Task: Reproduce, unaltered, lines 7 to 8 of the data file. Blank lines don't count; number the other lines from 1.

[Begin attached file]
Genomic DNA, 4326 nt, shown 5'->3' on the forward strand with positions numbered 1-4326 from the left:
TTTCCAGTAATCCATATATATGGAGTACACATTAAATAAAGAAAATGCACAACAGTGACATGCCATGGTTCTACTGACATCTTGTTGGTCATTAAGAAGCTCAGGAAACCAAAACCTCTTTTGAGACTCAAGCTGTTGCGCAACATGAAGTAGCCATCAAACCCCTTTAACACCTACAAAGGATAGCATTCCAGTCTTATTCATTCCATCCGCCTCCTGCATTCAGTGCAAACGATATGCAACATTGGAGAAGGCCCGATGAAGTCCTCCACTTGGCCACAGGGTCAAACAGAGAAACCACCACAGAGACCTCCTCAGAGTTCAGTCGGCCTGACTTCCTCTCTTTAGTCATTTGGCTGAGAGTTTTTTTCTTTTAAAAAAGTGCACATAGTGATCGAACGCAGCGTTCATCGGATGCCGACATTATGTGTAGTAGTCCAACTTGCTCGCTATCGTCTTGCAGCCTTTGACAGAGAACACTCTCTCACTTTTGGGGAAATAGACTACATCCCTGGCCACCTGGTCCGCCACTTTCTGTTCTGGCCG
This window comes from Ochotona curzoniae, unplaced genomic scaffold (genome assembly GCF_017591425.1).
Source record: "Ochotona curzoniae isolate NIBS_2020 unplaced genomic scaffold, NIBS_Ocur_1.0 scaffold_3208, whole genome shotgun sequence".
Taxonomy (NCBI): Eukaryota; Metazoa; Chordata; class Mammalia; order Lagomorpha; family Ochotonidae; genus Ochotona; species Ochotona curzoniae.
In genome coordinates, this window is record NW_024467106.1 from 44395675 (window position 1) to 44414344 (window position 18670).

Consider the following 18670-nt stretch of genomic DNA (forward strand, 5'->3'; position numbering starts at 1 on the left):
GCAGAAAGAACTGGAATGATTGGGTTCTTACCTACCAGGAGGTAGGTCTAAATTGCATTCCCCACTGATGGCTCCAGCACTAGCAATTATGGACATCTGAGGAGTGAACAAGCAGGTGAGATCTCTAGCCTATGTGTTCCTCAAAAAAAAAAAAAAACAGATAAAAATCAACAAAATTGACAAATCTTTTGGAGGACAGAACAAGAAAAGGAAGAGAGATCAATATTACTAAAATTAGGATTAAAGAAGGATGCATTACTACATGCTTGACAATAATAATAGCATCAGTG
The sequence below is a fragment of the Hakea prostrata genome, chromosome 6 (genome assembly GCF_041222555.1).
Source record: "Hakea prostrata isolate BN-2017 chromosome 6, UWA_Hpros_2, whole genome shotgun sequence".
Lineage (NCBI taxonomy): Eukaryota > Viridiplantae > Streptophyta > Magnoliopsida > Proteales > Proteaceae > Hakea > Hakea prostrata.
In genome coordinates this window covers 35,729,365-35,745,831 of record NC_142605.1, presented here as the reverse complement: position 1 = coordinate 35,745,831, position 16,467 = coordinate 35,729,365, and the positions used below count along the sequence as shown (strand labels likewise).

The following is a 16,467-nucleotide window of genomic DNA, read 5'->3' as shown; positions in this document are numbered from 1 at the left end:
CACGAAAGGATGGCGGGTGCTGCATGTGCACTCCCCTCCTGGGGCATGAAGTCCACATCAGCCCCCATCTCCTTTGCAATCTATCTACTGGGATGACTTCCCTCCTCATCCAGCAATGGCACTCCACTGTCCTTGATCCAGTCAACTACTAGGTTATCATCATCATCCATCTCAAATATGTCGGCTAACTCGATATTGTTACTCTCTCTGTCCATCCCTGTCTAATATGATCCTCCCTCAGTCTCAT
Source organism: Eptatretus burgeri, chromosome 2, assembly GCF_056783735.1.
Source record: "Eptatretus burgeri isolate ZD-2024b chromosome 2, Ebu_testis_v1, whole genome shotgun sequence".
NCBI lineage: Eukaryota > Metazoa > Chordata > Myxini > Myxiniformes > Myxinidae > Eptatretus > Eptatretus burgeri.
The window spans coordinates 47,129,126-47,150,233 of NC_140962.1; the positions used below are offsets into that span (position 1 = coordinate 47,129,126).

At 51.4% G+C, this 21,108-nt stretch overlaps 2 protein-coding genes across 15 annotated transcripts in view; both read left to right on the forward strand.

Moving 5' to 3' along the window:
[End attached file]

Consider the following 18670-nt stretch of genomic DNA (forward strand, 5'->3'; position numbering starts at 1 on the left):
GCAGAAAGAACTGGAATGATTGGGTTCTTACCTACCAGGAGGTAGGTCTAAATTGCATTCCCCACTGATGGCTCCAGCACTAGCAATTATGGACATCTGAGGAGTGAACAAGCAGGTGAGATCTCTAGCCTATGTGTTCCTCAAAAAAAAAAAAAAACAGATAAAAATCAACAAAATTGACAAATCTTTTGGAGGACAGAACAAGAAAAGGAAGAGAGATCAATATTACTAAAATTAGGATTAAAGAAGGATGCATTACTACATGCTTGACAATAATAATAGCATCAGTG